I’ve long been a fan of There Will Be Bourbon. Patrick and Rachel are awesome people and we are frequently getting into Twitter conversations - about bourbon but also about television and our eating habits, which are both very important topics. They’ve asked me to do a guest post before, but I finally got around to it now. Sorry that it took me so long, guys! I don’t know if it’s cheesy or what, but I didn’t plan on calling this the There Will Be Blood. It just happened. I adore blood oranges and when they are in season, I buy them in bulk. It’s really sad that they aren’t as plentiful year ‘round. I love the touch of bitterness that they add to most things. Blood oranges make wonderful marinades, delicious salad dressings, lovely desserts, and, more importantly, a fantastic pairing for almost any cocktail. Peel off a bit of rind, rub it around the edge of your cocktail glass, and prepare for some seriously aromatic deliciousness. For this cocktail, I used the juice of an entire blood orange, a few ounces of bourbon (duh), a couple of shakes of both Angostura and orange bitters, and Lillet, which is a sweet wine liquor that makes for an almost lighter version of the usual sweet vermouth. I wanted the blood orange to shine here, after all. If you don’t have a bottle of Lillet laying around (and save for Hannibal fans, who does), you should pick one up. It’s relatively inexpensive and makes up half of one of my other favorite cocktails, The Vesper. Even though it doesn’t have bourbon in it, maybe Patrick and Rachel can show you how to make that another time. Cheers!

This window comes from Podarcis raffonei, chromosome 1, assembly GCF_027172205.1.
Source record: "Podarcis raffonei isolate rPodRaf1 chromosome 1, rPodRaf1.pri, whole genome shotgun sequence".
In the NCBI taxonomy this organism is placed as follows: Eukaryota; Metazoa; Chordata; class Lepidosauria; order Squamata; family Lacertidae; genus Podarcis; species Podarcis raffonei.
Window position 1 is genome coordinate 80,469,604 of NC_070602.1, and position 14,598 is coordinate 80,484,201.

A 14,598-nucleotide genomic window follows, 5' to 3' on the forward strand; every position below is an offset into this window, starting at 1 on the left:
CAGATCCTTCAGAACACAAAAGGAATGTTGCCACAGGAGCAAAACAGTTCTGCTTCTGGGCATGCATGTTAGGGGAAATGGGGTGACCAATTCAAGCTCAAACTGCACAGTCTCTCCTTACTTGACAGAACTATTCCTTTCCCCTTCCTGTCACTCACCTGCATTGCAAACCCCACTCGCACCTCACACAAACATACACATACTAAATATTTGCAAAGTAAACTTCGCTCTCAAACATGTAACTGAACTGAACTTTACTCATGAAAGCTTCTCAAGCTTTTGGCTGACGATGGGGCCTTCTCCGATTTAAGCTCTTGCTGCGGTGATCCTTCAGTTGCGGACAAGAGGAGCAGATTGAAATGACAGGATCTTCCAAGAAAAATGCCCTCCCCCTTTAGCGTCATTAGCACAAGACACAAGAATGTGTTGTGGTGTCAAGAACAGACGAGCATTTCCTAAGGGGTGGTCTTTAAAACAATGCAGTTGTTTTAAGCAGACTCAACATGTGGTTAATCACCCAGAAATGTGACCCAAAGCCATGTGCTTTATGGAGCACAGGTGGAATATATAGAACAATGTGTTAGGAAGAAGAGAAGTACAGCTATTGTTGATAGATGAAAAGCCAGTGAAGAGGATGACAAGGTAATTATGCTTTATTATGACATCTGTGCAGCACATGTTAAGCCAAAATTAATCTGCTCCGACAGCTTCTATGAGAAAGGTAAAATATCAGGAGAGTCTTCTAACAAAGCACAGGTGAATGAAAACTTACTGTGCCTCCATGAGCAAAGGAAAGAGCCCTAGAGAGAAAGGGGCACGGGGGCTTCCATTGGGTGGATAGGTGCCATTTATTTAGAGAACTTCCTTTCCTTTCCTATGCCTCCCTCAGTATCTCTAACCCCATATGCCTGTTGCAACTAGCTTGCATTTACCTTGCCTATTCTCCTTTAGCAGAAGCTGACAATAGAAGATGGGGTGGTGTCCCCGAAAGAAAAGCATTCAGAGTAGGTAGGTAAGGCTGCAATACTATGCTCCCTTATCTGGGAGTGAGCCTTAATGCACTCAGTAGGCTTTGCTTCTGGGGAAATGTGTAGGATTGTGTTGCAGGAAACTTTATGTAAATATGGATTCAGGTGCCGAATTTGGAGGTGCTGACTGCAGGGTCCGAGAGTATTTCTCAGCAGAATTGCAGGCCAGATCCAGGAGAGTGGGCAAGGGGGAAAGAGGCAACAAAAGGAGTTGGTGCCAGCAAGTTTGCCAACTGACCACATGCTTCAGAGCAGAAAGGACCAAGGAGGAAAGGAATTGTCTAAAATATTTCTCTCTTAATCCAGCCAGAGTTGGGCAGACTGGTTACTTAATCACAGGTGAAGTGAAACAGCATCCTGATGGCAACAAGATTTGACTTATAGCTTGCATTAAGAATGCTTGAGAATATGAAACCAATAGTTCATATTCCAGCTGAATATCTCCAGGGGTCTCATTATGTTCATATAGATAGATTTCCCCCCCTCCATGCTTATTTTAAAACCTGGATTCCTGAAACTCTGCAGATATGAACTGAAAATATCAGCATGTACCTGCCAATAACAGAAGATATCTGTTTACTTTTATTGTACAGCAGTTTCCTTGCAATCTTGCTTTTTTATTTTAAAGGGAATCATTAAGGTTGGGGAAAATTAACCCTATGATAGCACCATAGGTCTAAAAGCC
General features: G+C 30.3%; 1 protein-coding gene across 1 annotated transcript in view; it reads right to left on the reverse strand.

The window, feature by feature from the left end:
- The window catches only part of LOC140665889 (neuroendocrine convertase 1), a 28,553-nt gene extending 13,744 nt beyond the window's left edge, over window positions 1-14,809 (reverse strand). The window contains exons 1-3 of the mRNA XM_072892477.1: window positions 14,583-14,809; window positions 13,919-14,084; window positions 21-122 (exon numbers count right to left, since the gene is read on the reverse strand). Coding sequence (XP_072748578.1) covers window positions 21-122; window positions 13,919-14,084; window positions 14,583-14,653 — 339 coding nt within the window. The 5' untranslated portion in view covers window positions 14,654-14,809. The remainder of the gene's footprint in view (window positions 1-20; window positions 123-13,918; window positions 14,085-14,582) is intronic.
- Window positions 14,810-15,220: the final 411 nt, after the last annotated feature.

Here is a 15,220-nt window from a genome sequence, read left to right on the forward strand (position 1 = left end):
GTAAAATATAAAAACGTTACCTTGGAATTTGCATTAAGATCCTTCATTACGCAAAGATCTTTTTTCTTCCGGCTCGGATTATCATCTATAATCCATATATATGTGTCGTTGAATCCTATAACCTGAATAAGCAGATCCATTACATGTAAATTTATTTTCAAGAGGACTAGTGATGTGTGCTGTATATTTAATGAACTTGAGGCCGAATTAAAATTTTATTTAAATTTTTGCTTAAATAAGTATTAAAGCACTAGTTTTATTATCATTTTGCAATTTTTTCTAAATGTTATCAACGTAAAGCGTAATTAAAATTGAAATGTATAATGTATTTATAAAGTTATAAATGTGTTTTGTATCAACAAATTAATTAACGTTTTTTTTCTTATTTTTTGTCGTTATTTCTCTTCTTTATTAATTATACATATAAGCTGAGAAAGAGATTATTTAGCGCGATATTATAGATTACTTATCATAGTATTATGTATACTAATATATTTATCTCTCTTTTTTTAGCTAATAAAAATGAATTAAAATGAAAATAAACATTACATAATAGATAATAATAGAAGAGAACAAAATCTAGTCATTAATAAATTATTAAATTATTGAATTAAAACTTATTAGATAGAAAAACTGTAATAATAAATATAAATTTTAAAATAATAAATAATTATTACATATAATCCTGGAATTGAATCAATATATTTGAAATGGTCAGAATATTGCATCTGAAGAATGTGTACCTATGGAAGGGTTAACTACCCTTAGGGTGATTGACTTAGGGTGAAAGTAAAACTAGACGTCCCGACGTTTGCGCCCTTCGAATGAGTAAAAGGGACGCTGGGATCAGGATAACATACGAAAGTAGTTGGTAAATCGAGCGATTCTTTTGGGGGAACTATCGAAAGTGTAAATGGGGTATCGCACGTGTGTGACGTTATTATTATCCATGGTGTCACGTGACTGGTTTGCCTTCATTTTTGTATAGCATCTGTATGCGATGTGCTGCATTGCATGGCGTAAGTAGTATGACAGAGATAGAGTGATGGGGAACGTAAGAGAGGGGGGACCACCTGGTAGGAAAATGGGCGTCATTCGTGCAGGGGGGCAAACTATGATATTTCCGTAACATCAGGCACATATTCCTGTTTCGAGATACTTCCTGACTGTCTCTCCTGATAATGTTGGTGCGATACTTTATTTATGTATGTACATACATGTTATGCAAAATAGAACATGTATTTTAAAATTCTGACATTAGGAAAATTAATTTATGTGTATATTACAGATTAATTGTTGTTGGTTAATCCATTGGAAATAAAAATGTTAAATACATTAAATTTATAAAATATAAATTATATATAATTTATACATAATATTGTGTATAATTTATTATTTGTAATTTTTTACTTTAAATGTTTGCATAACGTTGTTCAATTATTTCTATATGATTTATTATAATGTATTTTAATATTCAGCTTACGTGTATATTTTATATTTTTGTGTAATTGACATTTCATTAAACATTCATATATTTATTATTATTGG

There Will Be Blood
makes 2 drinks
4 ounces bourbon
1 ounce Lillet Blanc
juice of 1 blood orange
2 dashes Angostura bitters
2 dashes orange bitters blood orange peel, for garnish
1. Cut off two pieces of blood orange peel, squeeze them over your glass, and rub the oils from the peel around the inside of the glasses. Place a large ice cube and your peel in the glasses.
2. In a cocktail shaker filled halfway with ice, add the bourbon, Lillet, blood orange juice and bitters. Stir until well combined, then, using a strainer, pour the drinks into your two prepared glasses and serve.